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Kevin Sinfield: in a league of his own

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Kevin Sinfield: in a league of his own
Edition Date: 
01/02/2013

A 32-year-old man from Oldham sits quietly in a hotel room in central London, a photographer moving stealthily around him to get the obligatory one last shot. He is keen to return north as soon as possible, to his adopted home of Leeds, but not a flicker of irritation emanates from him. Kevin Sinfield is here to represent the Super League, and it is something he does with patience, grace and no little positivity.

“At the minute there‘s quite a lot of negative stuff around the sport, on the back of Bradford and Salford‘s financial problems,“ he says. “But both clubs have been saved, and I think there should be a positivity about rugby league in 2013. The standards that Super League are going to set this year are going to be higher than ever, I believe, and there‘s a World Cup at the end of it. It‘s a big year for all of us.“

The concerns surrounding the financial state of the sport in this country refuse to go away, however. The 2013 Super League begins without a title sponsor – can you imagine football‘s Premier League or rugby union‘s Premiership in the same situation? – while only this week a BBC investigation found that Super League clubs are facing combined debts of £68.5m. It doesn‘t make for pretty reading, but the bright side to which Sinfield refers does exist – attendances were at an all-time high in 2012, while Sky‘s continued support of the Super League guarantees that more people are watching the sport on television than ever before.

GOLDEN BOY
On the pitch, too, things are looking good. Sinfield captained his beloved Leeds Rhinos to a third World Club Challenge victory, over the Manly-Warringah Sea Eagles, at the start of last season; and, despite suffering a heartbreaking fifth defeat in the Challenge Cup final, ended the year with a record sixth victory in the Super League Grand Final.

Sinfield himself picked up the Harry Sunderland Trophy for the Old Trafford showpiece‘s man of the match, before receiving the ultimate award in his sport: the Golden Boot, awarded to the man deemed the best rugby league player on the planet.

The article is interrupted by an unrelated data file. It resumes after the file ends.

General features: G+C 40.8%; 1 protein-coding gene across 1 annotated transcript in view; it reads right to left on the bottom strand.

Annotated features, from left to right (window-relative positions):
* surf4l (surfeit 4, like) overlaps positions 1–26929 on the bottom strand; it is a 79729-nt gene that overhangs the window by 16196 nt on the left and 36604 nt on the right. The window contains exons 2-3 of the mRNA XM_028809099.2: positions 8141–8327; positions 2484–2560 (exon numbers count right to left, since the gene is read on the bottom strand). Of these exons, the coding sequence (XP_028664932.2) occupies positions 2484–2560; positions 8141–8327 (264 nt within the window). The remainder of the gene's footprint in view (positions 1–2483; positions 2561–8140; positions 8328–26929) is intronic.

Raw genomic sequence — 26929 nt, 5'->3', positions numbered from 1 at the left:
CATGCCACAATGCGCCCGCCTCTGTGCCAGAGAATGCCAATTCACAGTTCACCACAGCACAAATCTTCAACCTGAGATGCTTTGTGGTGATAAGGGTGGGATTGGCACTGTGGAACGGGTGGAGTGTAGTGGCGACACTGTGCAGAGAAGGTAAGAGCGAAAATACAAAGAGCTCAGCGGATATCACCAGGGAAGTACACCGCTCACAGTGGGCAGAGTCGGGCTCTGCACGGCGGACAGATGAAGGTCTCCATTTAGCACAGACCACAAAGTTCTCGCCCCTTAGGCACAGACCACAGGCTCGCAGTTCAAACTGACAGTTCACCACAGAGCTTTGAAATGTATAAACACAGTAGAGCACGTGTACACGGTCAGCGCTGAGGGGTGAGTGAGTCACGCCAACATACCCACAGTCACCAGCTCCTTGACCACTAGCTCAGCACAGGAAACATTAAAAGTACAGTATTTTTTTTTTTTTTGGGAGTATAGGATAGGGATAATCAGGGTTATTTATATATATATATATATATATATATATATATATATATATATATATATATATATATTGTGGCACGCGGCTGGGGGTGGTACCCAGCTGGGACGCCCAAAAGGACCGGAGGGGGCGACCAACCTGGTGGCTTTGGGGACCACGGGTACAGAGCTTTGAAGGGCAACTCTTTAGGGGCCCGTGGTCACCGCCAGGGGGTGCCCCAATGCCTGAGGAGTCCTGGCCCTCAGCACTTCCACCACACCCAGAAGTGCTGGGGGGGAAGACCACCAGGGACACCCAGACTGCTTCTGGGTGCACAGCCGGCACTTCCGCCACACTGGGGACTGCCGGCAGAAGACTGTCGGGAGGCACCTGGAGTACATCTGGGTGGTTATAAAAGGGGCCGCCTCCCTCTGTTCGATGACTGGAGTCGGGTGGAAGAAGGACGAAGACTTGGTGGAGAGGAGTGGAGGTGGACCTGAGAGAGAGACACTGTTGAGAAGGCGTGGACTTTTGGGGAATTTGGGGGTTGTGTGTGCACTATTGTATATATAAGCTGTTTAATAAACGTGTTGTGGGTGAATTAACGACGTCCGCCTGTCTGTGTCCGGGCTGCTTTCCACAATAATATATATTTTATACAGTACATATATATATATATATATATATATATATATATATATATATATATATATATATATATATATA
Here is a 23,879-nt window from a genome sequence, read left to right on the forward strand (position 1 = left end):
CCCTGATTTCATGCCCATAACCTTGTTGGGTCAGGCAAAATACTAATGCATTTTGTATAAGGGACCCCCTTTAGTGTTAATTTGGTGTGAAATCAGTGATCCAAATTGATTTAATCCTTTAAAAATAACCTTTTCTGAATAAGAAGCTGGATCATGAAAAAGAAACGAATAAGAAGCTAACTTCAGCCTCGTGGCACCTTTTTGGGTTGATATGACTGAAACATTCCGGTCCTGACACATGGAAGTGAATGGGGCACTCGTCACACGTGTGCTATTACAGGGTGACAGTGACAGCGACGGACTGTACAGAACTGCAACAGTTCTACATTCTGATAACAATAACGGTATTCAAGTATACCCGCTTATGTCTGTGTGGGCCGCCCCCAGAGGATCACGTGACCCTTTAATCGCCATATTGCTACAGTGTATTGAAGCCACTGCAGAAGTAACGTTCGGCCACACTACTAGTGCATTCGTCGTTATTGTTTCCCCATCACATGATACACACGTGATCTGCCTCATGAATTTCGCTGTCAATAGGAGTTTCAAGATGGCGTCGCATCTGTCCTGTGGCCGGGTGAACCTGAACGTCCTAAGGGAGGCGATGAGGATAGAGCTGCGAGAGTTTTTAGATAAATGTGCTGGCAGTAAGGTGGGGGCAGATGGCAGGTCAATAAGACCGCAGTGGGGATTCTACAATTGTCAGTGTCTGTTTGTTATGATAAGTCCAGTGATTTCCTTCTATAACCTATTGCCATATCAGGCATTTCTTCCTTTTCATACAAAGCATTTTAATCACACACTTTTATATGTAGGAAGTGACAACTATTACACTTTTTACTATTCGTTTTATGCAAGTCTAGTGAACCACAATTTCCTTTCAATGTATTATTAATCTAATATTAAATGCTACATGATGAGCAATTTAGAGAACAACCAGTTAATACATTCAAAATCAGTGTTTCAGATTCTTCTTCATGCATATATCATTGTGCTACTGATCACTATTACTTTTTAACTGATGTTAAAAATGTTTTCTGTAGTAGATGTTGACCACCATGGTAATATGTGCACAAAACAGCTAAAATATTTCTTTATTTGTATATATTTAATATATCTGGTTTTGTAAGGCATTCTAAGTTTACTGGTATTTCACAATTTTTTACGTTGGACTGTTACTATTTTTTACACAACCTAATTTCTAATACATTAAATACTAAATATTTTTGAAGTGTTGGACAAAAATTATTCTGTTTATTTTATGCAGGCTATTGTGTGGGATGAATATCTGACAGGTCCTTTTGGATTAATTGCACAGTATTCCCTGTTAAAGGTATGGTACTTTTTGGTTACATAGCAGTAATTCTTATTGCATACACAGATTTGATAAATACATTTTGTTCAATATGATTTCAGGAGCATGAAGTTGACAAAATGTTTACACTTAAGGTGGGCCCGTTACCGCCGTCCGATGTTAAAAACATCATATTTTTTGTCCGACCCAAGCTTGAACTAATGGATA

“I was chuffed to bits just to be nominated, so to go on and win it was really surprising,“ he reflects. “Why was I surprised? Well, just look at the names who have won it before, and then at the other nominees: Sam Tomkins would have got my vote, although I‘m a big fan of the Aussies as well – especially Cameron Smith and Billy Slater. So for me to win was sort of unreal, but also a very proud moment.“

A quick look at the great and good to have previously picked up the Golden Boot, first awarded to Australia‘s Wally Lewis in 1984, shows that Sinfield is only the fourth Brit to receive the honour. He follows Ellery Hanley, Garry Schofield and Andy Farrell on to that elite list, but is typically keen to share the credit for his individual success.

“I don‘t think it was recognition just for me, but also for Leeds and what we‘ve done as a team over the last 10 or 15 years,“ he explains. “I‘ve played alongside some fantastic players, for England as well as for Leeds, so I see it as recognition for both of those teams as well. It‘s a shame we‘ve had only four winners over the years, but I feel very fortunate to be a part of that now.“

ACROSS THE DIVIDE
Now 32, Sinfield is that rarest of beasts in modern, top-level sport: a one-club man. It is now almost 20 years since he first signed for Leeds, but how did a teenage Oldham fan come to be picked up by a club from across the Pennines?